Bill It probably won't qualify me for Boston - but in the meantime I can enjoy some thoughtful and wonderful souviners from Boston!  (MarathonDude)Bill sent us some of his favorite souvenirs from his Boston Marathon as a way to say thanks for our support of runners. (That's him and his family on the left - I borrowed it from his blog!) You know the saying, if you can't be an athlete - be an athletic supporter.  :}  It's a role I am happy to play.   Bill - thanks for thinking of me and Tom and sharing some of your prized possessions. It means alot coming from you as I know you are a fabulous athlete and supporter!

Happy Friday!

Photo of fast runner by WallMic

You Don’t Learn This Stuff in a Book

A pretty common piece of advice to runners is "start slow" or "don't go too fast in the first few miles."  I couldn't agree more.  That is a good prescription for "what" to do.  The real challenge is in "how" to start wisely.

Blurry_legs If anyone can figure out how to help runners master pace of early miles in a race, they could retire early and wealthy.   I can’t tell you the countless number of wise, veteran runners who fall victim to starting out too-fast-too-early for their pace. 

For me the challenge of proper pacing at the start of a race is multiplied by the excitement and pent-up energy of the runners.  When the gun fires, I abandon my good judgment in exchange for joining in the collective burst of energy.  Unspoken are thoughts like, “I feel great!”  “This pace feels right.” And even “Gee, maybe this is my day for a great race, a PR!”

Unfortunately, at that point, I’m ignoring the number one matter I can control—my legs.  So, as obvious as it sounds, my "how" technique for proper pacing is to keep an eye on my best partner, the ol’ legs.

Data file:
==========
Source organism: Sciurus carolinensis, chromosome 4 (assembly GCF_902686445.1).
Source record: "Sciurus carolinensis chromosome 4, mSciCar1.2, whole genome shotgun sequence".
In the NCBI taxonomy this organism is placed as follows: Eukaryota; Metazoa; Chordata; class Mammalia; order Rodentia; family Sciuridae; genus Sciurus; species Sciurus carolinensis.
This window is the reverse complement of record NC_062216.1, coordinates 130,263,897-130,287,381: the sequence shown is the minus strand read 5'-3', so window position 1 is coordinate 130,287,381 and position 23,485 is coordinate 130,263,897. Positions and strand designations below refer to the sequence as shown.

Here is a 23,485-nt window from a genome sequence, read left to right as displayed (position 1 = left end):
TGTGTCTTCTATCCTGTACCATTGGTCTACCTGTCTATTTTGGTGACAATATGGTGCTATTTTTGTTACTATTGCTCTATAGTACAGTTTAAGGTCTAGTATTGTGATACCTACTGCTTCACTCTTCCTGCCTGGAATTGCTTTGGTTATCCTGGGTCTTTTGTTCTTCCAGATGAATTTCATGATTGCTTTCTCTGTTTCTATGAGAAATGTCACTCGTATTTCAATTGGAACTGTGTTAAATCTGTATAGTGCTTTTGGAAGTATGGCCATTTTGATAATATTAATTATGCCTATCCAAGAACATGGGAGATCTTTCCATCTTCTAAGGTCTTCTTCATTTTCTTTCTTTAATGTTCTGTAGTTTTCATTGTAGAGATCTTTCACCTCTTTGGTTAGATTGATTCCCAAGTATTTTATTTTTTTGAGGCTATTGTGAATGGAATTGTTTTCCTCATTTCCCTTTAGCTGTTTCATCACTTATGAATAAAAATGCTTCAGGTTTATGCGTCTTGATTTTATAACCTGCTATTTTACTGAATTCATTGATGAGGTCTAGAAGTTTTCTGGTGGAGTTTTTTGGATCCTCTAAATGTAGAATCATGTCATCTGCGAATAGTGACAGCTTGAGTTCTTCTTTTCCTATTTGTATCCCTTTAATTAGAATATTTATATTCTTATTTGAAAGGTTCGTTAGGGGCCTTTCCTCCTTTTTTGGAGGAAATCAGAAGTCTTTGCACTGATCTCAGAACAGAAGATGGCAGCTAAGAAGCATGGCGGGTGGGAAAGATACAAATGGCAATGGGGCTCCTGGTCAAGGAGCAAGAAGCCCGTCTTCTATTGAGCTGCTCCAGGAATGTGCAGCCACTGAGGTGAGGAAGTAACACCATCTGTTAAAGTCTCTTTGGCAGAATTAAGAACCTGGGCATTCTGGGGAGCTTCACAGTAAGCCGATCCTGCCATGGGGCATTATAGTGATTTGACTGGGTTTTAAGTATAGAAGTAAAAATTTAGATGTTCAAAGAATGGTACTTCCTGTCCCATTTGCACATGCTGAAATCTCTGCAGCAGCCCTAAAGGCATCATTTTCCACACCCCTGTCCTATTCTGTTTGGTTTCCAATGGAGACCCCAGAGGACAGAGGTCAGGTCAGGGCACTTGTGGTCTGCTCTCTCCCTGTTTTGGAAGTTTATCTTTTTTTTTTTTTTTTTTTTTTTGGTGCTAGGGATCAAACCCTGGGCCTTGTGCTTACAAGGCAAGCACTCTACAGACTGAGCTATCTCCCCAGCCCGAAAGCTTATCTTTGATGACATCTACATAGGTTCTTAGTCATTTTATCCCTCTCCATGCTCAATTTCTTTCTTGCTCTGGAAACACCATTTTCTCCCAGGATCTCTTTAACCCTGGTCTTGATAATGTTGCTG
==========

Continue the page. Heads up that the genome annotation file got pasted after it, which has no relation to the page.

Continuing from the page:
The Key: Look Down at the Legs

Yup, I ignore the externals—the footsteps of the field of runners, the gazelles who effortlessly float, and the not-so-fit nor athletic looking runners who bolt ahead of me—even ignore the pace group leaders if their rate of leg turnover is no match for mine.  It’s all about my legs.

Running_legs_2 When I’m running the first mile or two, I regularly look down at my legs and take note of my leg turnover.  That’s right, I look at my legs.  Just a glance down at my leg turnover lets me compare  VISUALLY how fast I'm moving with the pace I've observed and felt on many LRs, pace runs, and easy runs.  In an instant, I can assess if my pace is slow, about right, or too fast.  And too fast is pretty common among us in the early miles of a race.

Similarly, I watch the leg turnover of others in front of me and ask myself if I really should match their leg turnover—and  do I believe I can sustain their pace for the rest of the race? If the answer is no, then I'm probably running too fast so I back off.  Slowing my pace by watching my leg turnover gives me an advantage I can't put a price on in the later miles of a race.